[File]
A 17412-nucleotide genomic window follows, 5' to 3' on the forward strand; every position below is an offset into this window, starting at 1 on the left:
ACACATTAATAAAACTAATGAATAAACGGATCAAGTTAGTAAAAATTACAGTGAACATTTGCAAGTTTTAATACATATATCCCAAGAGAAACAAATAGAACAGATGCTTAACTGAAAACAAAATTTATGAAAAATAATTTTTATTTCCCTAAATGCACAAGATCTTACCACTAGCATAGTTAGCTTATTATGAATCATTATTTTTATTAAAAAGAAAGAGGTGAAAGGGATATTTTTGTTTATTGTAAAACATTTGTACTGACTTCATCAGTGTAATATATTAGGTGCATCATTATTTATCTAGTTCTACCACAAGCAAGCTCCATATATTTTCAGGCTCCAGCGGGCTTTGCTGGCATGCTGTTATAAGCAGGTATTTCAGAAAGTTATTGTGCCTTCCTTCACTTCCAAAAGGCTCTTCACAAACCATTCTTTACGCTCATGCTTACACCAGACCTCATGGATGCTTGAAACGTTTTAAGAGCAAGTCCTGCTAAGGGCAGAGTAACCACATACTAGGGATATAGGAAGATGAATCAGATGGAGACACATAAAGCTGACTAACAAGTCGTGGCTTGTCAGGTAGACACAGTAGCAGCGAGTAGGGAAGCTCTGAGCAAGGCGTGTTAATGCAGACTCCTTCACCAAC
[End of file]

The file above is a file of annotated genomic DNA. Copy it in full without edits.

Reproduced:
A 17412-nucleotide genomic window follows, 5' to 3' on the forward strand; every position below is an offset into this window, starting at 1 on the left:
ACACATTAATAAAACTAATGAATAAACGGATCAAGTTAGTAAAAATTACAGTGAACATTTGCAAGTTTTAATACATATATCCCAAGAGAAACAAATAGAACAGATGCTTAACTGAAAACAAAATTTATGAAAAATAATTTTTATTTCCCTAAATGCACAAGATCTTACCACTAGCATAGTTAGCTTATTATGAATCATTATTTTTATTAAAAAGAAAGAGGTGAAAGGGATATTTTTGTTTATTGTAAAACATTTGTACTGACTTCATCAGTGTAATATATTAGGTGCATCATTATTTATCTAGTTCTACCACAAGCAAGCTCCATATATTTTCAGGCTCCAGCGGGCTTTGCTGGCATGCTGTTATAAGCAGGTATTTCAGAAAGTTATTGTGCCTTCCTTCACTTCCAAAAGGCTCTTCACAAACCATTCTTTACGCTCATGCTTACACCAGACCTCATGGATGCTTGAAACGTTTTAAGAGCAAGTCCTGCTAAGGGCAGAGTAACCACATACTAGGGATATAGGAAGATGAATCAGATGGAGACACATAAAGCTGACTAACAAGTCGTGGCTTGTCAGGTAGACACAGTAGCAGCGAGTAGGGAAGCTCTGAGCAAGGCGTGTTAATGCAGACTCCTTCACCAAC